Next Article in Journal
Resource and Environmental Pressures on the Transformation of Planting Industry in Arid Oasis
Previous Article in Journal
A Redo Percutaneous Emergency Intervention of Left Ventricular Assist Device Graft Occlusion
Previous Article in Special Issue
A Collaborative Implementation Strategy to Increase Falls Prevention Training Using the Age-Friendly Health Systems Approach
Article

Communication Disparities between Nursing Home Team Members

1
Division of Geriatrics, Spencer Fox Eccles School of Medicine, University of Utah, 30 N 1900 E, AB 193 SOM, Salt Lake City, UT 84132, USA
2
Geriatric Research, Education, and Clinical Center (GRECC), George E. Wahlen Veteran Affairs Medical Center, 500 Foothill Drive, Salt Lake City, UT 84148, USA
3
College of Nursing, University of Utah, 10 S 2000 E, Salt Lake City, UT 84112, USA
4
College of Pharmacy, University of Utah, 30 S 2000 E, Salt Lake City, UT 84112, USA
*
Author to whom correspondence should be addressed.
Academic Editor: Nina Tumosa
Int. J. Environ. Res. Public Health 2022, 19(10), 5975; https://doi.org/10.3390/ijerph19105975
Received: 2 April 2022 / Revised: 10 May 2022 / Accepted: 12 May 2022 / Published: 14 May 2022
(This article belongs to the Special Issue Wellness and Health Promotion for the Older Adults)
Optimal care in nursing home (NH) settings requires effective team communication. Certified nursing assistants (CNAs) interact with nursing home residents frequently, but the extent to which CNAs feel their input is valued by other team members is not known. We conducted a cross-sectional study in which we administered a communication survey within 20 Utah nursing home facilities to 650 team members, including 124 nurses and 264 CNAs. Respondents used a 4-point scale to indicate the extent to which their input is valued by other team members when reporting their concerns about nursing home residents. We used a one-way ANOVA with a Bonferroni correction. When compared to nurses, CNAs felt less valued (CNA mean = 2.14, nurse mean = 3.24; p < 0.001) when reporting to physicians, and less valued (CNA mean = 1.66, nurse mean = 2.71; p < 0.001) when reporting to pharmacists. CNAs did not feel less valued than nurses (CNA mean = 3.43, nurse mean = 3.37; p = 0.25) when reporting to other nurses. Our findings demonstrate that CNAs feel their input is not valued outside of nursing, which could impact resident care. Additional research is needed to understand the reasons for this perception and to design educational interventions to improve the culture of communication in nursing home settings. View Full-Text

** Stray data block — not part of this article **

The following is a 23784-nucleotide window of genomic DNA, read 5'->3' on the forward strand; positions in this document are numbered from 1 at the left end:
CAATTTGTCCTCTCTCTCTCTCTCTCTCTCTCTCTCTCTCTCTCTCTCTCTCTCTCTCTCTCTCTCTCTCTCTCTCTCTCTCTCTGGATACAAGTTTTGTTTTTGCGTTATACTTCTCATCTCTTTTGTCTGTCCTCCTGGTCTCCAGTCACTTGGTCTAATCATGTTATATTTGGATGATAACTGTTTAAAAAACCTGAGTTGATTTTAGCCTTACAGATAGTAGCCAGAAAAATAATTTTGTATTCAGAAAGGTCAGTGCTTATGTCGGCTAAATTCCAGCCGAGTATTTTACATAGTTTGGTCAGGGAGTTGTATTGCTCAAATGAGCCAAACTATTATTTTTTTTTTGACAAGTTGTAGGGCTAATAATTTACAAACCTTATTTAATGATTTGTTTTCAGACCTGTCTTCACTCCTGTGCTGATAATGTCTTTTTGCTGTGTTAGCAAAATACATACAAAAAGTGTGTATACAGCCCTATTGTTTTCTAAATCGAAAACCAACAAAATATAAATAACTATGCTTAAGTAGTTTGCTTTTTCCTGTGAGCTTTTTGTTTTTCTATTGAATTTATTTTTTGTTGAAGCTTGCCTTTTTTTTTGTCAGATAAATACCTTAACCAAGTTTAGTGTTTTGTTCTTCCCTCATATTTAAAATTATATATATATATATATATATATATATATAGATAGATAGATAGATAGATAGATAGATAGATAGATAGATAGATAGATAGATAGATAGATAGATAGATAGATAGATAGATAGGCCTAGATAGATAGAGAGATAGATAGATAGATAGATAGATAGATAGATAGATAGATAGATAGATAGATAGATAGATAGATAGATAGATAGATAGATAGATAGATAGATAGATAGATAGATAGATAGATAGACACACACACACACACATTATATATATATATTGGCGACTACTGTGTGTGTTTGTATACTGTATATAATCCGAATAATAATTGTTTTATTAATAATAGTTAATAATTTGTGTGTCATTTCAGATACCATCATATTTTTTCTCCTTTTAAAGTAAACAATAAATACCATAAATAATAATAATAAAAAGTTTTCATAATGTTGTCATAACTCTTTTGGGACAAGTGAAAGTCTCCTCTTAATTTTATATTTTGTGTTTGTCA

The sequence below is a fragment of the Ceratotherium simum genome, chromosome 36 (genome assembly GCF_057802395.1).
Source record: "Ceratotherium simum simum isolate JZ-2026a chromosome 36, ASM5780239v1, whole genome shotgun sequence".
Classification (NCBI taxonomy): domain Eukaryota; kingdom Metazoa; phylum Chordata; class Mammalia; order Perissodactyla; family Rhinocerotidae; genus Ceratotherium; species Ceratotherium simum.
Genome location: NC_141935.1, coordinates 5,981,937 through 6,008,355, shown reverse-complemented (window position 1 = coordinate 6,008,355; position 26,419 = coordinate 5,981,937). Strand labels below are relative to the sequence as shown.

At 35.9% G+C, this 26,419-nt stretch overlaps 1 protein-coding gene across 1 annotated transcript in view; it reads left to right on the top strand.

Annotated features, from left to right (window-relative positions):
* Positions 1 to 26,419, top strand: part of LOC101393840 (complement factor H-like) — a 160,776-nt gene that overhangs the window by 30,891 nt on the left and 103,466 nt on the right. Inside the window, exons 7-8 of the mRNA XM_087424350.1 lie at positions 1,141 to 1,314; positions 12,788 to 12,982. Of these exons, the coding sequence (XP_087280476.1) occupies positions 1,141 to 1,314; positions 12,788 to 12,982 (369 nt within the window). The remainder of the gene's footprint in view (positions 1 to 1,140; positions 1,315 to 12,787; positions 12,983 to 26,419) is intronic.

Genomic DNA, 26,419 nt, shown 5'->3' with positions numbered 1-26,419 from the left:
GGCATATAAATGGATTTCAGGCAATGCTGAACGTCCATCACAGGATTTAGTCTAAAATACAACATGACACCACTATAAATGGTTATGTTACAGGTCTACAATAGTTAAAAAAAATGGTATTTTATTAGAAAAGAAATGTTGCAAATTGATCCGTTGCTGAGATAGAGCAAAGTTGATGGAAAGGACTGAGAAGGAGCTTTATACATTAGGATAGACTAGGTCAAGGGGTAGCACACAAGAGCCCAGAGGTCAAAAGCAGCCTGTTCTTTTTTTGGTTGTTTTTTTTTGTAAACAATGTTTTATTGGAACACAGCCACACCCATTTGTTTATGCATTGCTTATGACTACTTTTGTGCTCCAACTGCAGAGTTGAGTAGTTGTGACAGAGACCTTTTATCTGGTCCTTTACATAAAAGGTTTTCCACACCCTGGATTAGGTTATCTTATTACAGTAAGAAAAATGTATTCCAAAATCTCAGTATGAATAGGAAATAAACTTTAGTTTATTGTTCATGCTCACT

Keywords: long-term care; nursing home; nurse staffing; interprofessional communication; care coordination; teamwork long-term care; nursing home; nurse staffing; interprofessional communication; care coordination; teamwork
MDPI and ACS Style

Farrell, T.W.; Butler, J.M.; Towsley, G.L.; Telonidis, J.S.; Supiano, K.P.; Stephens, C.E.; Nelson, N.M.; May, A.L.; Edelman, L.S. Communication Disparities between Nursing Home Team Members. Int. J. Environ. Res. Public Health 2022, 19, 5975. https://doi.org/10.3390/ijerph19105975

AMA Style

Farrell TW, Butler JM, Towsley GL, Telonidis JS, Supiano KP, Stephens CE, Nelson NM, May AL, Edelman LS. Communication Disparities between Nursing Home Team Members. International Journal of Environmental Research and Public Health. 2022; 19(10):5975. https://doi.org/10.3390/ijerph19105975

Chicago/Turabian Style

Farrell, Timothy W., Jorie M. Butler, Gail L. Towsley, Jacqueline S. Telonidis, Katherine P. Supiano, Caroline E. Stephens, Nancy M. Nelson, Alisyn L. May, and Linda S. Edelman. 2022. "Communication Disparities between Nursing Home Team Members" International Journal of Environmental Research and Public Health 19, no. 10: 5975. https://doi.org/10.3390/ijerph19105975

Find Other Styles
Note that from the first issue of 2016, MDPI journals use article numbers instead of page numbers. See further details here.

Article Access Map by Country/Region

1
Back to TopTop